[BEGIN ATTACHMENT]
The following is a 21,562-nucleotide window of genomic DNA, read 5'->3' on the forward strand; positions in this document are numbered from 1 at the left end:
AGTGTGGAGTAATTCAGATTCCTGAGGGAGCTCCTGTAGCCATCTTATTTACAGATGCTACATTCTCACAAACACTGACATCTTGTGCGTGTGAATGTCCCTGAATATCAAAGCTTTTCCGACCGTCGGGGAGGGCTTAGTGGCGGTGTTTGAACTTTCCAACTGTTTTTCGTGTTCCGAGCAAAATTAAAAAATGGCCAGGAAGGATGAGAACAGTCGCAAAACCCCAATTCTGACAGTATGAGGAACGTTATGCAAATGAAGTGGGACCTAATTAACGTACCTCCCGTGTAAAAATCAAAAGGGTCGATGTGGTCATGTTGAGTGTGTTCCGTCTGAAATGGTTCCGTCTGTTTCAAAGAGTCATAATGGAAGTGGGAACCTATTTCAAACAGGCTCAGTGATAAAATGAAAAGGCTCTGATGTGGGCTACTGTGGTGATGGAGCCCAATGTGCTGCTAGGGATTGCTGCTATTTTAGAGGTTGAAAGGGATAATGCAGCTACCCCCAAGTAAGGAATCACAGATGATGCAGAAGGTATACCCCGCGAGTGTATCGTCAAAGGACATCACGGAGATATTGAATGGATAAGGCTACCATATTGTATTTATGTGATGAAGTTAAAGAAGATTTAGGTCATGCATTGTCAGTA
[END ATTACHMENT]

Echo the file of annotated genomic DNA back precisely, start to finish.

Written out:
The following is a 21,562-nucleotide window of genomic DNA, read 5'->3' on the forward strand; positions in this document are numbered from 1 at the left end:
AGTGTGGAGTAATTCAGATTCCTGAGGGAGCTCCTGTAGCCATCTTATTTACAGATGCTACATTCTCACAAACACTGACATCTTGTGCGTGTGAATGTCCCTGAATATCAAAGCTTTTCCGACCGTCGGGGAGGGCTTAGTGGCGGTGTTTGAACTTTCCAACTGTTTTTCGTGTTCCGAGCAAAATTAAAAAATGGCCAGGAAGGATGAGAACAGTCGCAAAACCCCAATTCTGACAGTATGAGGAACGTTATGCAAATGAAGTGGGACCTAATTAACGTACCTCCCGTGTAAAAATCAAAAGGGTCGATGTGGTCATGTTGAGTGTGTTCCGTCTGAAATGGTTCCGTCTGTTTCAAAGAGTCATAATGGAAGTGGGAACCTATTTCAAACAGGCTCAGTGATAAAATGAAAAGGCTCTGATGTGGGCTACTGTGGTGATGGAGCCCAATGTGCTGCTAGGGATTGCTGCTATTTTAGAGGTTGAAAGGGATAATGCAGCTACCCCCAAGTAAGGAATCACAGATGATGCAGAAGGTATACCCCGCGAGTGTATCGTCAAAGGACATCACGGAGATATTGAATGGATAAGGCTACCATATTGTATTTATGTGATGAAGTTAAAGAAGATTTAGGTCATGCATTGTCAGTA